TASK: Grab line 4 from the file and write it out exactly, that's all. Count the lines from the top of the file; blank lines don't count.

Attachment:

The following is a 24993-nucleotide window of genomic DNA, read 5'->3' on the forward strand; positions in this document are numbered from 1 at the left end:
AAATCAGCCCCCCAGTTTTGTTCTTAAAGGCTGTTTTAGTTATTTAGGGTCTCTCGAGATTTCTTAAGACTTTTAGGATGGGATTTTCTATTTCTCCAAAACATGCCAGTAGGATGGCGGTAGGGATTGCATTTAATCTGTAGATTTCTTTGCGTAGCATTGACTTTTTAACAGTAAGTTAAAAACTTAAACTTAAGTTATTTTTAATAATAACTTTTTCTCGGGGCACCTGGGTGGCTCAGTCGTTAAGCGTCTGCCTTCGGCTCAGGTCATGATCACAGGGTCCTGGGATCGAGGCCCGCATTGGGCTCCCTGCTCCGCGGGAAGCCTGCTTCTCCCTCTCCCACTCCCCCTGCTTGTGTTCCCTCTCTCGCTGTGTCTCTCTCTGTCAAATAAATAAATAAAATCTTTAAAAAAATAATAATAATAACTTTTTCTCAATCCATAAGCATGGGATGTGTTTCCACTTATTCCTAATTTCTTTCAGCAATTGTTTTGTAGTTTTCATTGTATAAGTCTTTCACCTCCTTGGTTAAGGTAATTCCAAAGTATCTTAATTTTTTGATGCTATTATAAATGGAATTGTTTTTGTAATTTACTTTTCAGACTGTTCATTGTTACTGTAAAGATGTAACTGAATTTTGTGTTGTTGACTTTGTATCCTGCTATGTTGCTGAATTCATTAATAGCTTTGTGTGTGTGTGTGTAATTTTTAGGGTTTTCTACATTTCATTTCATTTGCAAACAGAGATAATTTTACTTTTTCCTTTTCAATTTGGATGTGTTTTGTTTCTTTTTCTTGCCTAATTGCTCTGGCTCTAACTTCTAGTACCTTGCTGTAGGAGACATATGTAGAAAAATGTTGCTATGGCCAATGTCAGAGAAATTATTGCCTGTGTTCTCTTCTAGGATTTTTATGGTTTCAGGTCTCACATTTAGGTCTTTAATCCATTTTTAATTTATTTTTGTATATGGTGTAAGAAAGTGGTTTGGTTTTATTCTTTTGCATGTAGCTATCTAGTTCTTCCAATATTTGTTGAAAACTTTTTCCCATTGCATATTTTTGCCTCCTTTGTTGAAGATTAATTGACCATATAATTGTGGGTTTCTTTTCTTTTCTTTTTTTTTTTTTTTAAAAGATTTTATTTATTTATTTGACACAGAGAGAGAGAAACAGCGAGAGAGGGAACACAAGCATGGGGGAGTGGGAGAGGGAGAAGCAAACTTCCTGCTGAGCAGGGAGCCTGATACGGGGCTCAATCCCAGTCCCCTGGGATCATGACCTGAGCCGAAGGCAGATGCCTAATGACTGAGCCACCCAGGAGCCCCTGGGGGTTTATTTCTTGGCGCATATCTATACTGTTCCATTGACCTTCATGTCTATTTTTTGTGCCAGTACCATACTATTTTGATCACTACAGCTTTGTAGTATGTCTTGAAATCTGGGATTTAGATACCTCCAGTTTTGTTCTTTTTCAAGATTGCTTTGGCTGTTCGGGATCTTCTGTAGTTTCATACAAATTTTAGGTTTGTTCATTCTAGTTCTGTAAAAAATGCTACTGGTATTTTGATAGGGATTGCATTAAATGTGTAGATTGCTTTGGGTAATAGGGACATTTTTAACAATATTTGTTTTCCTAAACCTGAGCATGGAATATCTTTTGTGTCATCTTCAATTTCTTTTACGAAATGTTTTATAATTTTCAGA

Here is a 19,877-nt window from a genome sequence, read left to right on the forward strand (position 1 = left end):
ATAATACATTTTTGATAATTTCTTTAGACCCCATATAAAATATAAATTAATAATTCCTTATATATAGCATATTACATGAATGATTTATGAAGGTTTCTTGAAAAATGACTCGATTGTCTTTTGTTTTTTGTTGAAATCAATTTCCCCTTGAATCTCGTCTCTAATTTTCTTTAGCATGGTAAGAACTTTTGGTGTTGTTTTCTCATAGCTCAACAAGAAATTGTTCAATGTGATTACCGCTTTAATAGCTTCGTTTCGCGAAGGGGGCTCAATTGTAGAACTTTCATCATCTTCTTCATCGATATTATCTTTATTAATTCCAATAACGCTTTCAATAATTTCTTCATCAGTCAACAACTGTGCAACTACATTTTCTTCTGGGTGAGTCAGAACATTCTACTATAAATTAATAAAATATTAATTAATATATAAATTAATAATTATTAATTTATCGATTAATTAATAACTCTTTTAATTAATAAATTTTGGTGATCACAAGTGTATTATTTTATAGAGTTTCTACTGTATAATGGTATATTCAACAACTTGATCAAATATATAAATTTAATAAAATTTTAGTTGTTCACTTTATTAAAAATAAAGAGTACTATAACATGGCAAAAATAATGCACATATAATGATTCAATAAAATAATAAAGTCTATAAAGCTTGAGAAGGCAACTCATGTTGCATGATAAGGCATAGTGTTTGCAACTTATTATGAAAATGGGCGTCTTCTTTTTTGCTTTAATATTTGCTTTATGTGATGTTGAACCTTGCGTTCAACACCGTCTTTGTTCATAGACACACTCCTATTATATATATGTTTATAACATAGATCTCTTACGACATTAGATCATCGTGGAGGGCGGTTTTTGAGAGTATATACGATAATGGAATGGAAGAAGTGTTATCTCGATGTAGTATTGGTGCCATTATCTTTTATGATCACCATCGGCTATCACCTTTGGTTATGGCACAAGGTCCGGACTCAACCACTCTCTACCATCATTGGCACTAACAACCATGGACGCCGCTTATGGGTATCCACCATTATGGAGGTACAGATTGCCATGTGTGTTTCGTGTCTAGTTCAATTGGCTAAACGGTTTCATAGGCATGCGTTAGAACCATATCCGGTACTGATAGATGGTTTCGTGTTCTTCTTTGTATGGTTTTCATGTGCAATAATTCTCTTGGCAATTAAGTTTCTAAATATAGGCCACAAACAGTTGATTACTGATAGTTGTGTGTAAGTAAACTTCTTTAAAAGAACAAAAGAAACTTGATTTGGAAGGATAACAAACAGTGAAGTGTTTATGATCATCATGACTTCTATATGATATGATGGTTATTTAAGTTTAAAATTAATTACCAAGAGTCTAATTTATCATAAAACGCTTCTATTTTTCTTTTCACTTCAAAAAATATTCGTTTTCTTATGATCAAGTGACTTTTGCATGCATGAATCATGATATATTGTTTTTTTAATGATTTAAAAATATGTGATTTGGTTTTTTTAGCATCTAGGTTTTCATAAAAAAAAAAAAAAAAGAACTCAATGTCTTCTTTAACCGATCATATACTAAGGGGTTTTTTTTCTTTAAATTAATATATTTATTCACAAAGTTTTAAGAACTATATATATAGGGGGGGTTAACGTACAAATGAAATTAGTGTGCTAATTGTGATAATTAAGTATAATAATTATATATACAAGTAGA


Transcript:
ATAATACATTTTTGATAATTTCTTTAGACCCCATATAAAATATAAATTAATAATTCCTTATATATAGCATATTACATGAATGATTTATGAAGGTTTCTTGAAAAATGACTCGATTGTCTTTTGTTTTTTGTTGAAATCAATTTCCCCTTGAATCTCGTCTCTAATTTTCTTTAGCATGGTAAGAACTTTTGGTGTTGTTTTCTCATAGCTCAACAAGAAATTGTTCAATGTGATTACCGCTTTAATAGCTTCGTTTCGCGAAGGGGGCTCAATTGTAGAACTTTCATCATCTTCTTCATCGATATTATCTTTATTAATTCCAATAACGCTTTCAATAATTTCTTCATCAGTCAACAACTGTGCAACTACATTTTCTTCTGGGTGAGTCAGAACATTCTACTATAAATTAATAAAATATTAATTAATATATAAATTAATAATTATTAATTTATCGATTAATTAATAACTCTTTTAATTAATAAATTTTGGTGATCACAAGTGTATTATTTTATAGAGTTTCTACTGTATAATGGTATATTCAACAACTTGATCAAATATATAAATTTAATAAAATTTTAGTTGTTCACTTTATTAAAAATAAAGAGTACTATAACATGGCAAAAATAATGCACATATAATGATTCAATAAAATAATAAAGTCTATAAAGCTTGAGAAGGCAACTCATGTTGCATGATAAGGCATAGTGTTTGCAACTTATTATGAAAATGGGCGTCTTCTTTTTTGCTTTAATATTTGCTTTATGTGATGTTGAACCTTGCGTTCAACACCGTCTTTGTTCATAGACACACTCCTATTATATATATGTTTATAACATAGATCTCTTACGACATTAGATCATCGTGGAGGGCGGTTTTTGAGAGTATATACGATAATGGAATGGAAGAAGTGTTATCTCGATGTAGTATTGGTGCCATTATCTTTTATGATCACCATCGGCTATCACCTTTGGTTATGGCACAAGGTCCGGACTCAACCACTCTCTACCATCATTGGCACTAACAACCATGGACGCCGCTTATGGGTATCCACCATTATGGAGGTACAGATTGCCATGTGTGTTTCGTGTCTAGTTCAATTGGCTAAACGGTTTCATAGGCATGCGTTAGAACCATATCCGGTACTGATAGATGGTTTCGTGTTCTTCTTTGTATGGTTTTCATGTGCAATAATTCTCTTGGCAATTAAGTTTCTAAATATAGGCCACAAACAGTTGATTACTGATAGTTGTGTGTAAGTAAACTTCTTTAAAAGAACAAAAGAAACTTGATTTGGAAGGATAACAAACAGTGAAGTGTTTATGATCATCATGACTTCTATATGATATGATGGTTATTTAAGTTTAAAATTAATTACCAAGAGTCTAATTTATCATAAAACGCTTCTATTTTTCTTTTCACTTCAAAAAATATTCGTTTTCTTATGATCAAGTGACTTTTGCATGCATGAATCATGATATATTGTTTTTTTAATGATTTAAAAATATGTGATTTGGTTTTTTTAGCATCTAGGTTTTCATAAAAAAAAAAAAAAAAGAACTCAATGTCTTCTTTAACCGATCATATACTAAGGGGTTTTTTTTCTTTAAATTAATATATTTATTCACAAAGTTTTAAGAACTATATATATAGGGGGGGTTAACGTACAAATGAAATTAGTGTGCTAATTGTGATAATTAAGTATAATAATTATATATACAAGTAGA